The Congress on Thursday altered its stance on India's big win in the Kulbhushan Jadhav case at the ICJ, with party MP Shashi Tharoor choosing to question the government over Pakistan's own claim of having got the better of the verdict. Speaking to media outside Parliament on Thursday, Shashi Tharoor echoed Pakistan's Prime Minister Imran Khan in putting forth that Pakistan's conviction of Jadhav wasn't annulled and he hadn't been repatriated.
Citing this, he asked the government on how they would be positioning themselves in case Pakistan reaffirms its original judgement even after the review.
"There has been some unseemingly crowing in Pakistan that on many other key points, the ICJ did not uphold our point of view. For example, the ICJ did not annul the proceedings of the court even though they were unfair. The ICJ did not object to either the verdict or the sentence, it merely stayed the sentence and asked the Pakistanis to review their judgement. This is a question that concerns many people in India and we wanted further clarification from the government as to how they would be in a position to deal with the situation if indeed Pakistan simply reaffirms its original judgement claiming that they have conducted a review or whether there is a possibility of appealing to the ICJ to review these parts of its judgement," Tharoor said.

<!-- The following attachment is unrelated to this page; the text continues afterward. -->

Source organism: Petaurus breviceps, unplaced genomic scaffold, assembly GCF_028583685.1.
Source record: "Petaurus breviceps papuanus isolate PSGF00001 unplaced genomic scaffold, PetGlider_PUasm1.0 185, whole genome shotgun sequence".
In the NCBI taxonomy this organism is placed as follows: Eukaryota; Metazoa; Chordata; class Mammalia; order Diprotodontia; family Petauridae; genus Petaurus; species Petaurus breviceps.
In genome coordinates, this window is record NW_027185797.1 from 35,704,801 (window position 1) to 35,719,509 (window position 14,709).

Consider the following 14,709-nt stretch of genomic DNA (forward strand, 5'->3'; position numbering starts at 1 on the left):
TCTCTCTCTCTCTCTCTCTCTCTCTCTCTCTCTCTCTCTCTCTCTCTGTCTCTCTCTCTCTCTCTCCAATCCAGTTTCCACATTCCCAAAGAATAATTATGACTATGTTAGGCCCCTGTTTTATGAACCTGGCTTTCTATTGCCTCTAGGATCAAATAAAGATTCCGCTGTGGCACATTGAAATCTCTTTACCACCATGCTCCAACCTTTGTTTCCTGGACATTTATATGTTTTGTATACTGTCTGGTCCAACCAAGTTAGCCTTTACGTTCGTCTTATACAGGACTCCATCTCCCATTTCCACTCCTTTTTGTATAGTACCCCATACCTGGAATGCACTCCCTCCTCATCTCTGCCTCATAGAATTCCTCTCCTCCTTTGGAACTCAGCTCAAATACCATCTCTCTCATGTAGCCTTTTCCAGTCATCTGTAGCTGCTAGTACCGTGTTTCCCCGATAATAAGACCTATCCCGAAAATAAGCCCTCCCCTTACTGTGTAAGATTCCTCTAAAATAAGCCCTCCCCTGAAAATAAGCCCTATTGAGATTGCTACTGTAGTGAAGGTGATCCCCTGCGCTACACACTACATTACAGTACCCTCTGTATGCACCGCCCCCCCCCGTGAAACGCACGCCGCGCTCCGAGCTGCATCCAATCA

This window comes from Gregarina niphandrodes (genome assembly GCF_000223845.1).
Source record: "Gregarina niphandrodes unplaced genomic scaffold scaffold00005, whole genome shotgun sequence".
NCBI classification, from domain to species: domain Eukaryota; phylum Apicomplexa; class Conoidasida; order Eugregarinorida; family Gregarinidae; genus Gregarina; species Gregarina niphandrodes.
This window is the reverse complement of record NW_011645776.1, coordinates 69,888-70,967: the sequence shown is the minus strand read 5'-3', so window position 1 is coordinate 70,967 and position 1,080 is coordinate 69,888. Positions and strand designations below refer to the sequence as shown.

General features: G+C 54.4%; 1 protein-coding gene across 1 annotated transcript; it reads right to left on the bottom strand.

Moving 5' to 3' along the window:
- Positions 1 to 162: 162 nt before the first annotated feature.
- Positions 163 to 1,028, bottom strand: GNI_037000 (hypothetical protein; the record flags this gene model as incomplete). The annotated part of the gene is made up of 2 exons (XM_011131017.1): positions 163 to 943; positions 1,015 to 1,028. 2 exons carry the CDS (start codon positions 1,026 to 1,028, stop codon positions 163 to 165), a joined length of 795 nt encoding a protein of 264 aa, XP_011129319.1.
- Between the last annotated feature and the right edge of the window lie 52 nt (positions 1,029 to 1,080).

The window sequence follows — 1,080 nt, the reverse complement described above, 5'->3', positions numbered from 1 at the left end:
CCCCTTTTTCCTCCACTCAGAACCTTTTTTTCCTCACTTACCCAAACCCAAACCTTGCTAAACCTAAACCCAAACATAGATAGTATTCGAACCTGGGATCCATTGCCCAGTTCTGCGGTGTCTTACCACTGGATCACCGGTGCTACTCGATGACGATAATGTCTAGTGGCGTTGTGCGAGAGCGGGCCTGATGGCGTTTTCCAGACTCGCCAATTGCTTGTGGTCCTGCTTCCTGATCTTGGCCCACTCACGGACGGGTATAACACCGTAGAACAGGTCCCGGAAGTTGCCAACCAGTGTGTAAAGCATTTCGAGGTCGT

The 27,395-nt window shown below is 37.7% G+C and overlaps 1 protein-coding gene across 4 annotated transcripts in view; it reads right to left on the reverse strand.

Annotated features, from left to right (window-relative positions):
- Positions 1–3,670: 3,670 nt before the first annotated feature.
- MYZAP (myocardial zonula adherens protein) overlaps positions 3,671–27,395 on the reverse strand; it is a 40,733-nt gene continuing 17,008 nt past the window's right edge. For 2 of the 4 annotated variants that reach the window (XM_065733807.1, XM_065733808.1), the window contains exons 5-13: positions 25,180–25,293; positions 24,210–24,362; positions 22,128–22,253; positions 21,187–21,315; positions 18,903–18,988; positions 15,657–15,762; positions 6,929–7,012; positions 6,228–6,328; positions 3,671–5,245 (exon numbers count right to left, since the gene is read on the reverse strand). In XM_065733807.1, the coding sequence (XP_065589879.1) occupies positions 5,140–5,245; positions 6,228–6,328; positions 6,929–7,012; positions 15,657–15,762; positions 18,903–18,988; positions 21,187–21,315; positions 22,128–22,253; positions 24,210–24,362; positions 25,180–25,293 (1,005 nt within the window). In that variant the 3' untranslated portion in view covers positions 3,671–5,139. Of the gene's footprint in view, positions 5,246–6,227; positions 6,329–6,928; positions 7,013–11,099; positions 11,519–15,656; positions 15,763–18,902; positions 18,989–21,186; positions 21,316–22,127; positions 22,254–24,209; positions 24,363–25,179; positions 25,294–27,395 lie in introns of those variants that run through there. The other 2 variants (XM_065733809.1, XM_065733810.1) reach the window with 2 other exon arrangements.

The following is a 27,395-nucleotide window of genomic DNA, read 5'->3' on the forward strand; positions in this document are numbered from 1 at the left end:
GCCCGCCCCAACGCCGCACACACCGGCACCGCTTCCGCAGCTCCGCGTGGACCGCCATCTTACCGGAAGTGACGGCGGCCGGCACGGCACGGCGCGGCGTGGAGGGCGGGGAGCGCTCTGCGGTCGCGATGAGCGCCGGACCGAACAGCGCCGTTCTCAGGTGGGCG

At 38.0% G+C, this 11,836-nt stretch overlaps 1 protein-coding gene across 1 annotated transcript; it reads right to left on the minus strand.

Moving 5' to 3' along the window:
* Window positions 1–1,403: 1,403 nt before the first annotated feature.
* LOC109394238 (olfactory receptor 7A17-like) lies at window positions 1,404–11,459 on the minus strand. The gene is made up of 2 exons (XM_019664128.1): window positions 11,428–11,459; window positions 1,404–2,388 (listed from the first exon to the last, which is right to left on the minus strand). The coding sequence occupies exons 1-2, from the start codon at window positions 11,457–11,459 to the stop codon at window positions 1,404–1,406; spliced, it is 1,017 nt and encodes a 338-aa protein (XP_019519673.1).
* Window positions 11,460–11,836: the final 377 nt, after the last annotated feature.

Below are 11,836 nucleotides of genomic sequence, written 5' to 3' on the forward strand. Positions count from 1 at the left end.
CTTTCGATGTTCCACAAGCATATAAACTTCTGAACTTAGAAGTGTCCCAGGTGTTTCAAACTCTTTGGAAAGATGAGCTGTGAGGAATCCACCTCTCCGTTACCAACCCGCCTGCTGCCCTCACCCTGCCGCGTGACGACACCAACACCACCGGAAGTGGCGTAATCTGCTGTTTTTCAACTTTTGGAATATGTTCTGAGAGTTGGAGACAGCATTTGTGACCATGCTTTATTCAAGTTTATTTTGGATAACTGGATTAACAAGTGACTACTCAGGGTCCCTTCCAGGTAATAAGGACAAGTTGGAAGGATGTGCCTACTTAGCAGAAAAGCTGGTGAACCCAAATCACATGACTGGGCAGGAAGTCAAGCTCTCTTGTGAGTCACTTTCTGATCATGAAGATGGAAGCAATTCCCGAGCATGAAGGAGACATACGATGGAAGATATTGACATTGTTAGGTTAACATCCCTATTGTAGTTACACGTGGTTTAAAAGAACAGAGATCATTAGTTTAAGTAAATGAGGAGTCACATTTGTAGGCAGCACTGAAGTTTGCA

Further speaking over the decision, Tharoor said his colleagues and his Congress party welcomed the judgement, and said that they are hoping for Jadhav's release. He said:
"My party, my colleagues and the entire Opposition welcomes the news and celebrate the decision which by enlarge upholds the Indian case that the proper consular access was not granted to Kulbhushan Jadhav. And we are really hoping and praying for his release."
However, Tharoor's remarks don't portay what former Home Minister P Chidambaram had said in the immediate aftermath of the verdict:
In a big diplomatic win for India, the International Court of Justice (ICJ) on Wednesday announced its verdict on the Kulbhushan Jadhav case, allowing India's immediate consular access to Jadhav, and demanding Pakistan to review and reconsider its conviction and sentence. In its order, the ICJ 'unanimously' sided with India on eight out of eight counts, ranging from Pakistan's objection to India invoking the world court, to granting India consular access to Jadhav, to upholding the stay on Jadhav's death sentence till a review.
While addressing the press briefing following the verdict, India's senior counsel Harish Salve was asked over the situation if Pakistan's 'effective review and reconsideration' of its conviction leads to the same result, and he said that Pakistan has been told that a repeat of its quasi-judicial antics was unadvisable. He also stressed that the international court had told Pakistan that legislative measures may also be applied to guarantee a fair trial.
"They've said a fair trial in accordance with Pakistan's constitution. If it is back in military court where outside lawyers are not allowed, evidence isn't allowed, then it's not a fair trial," Salve said.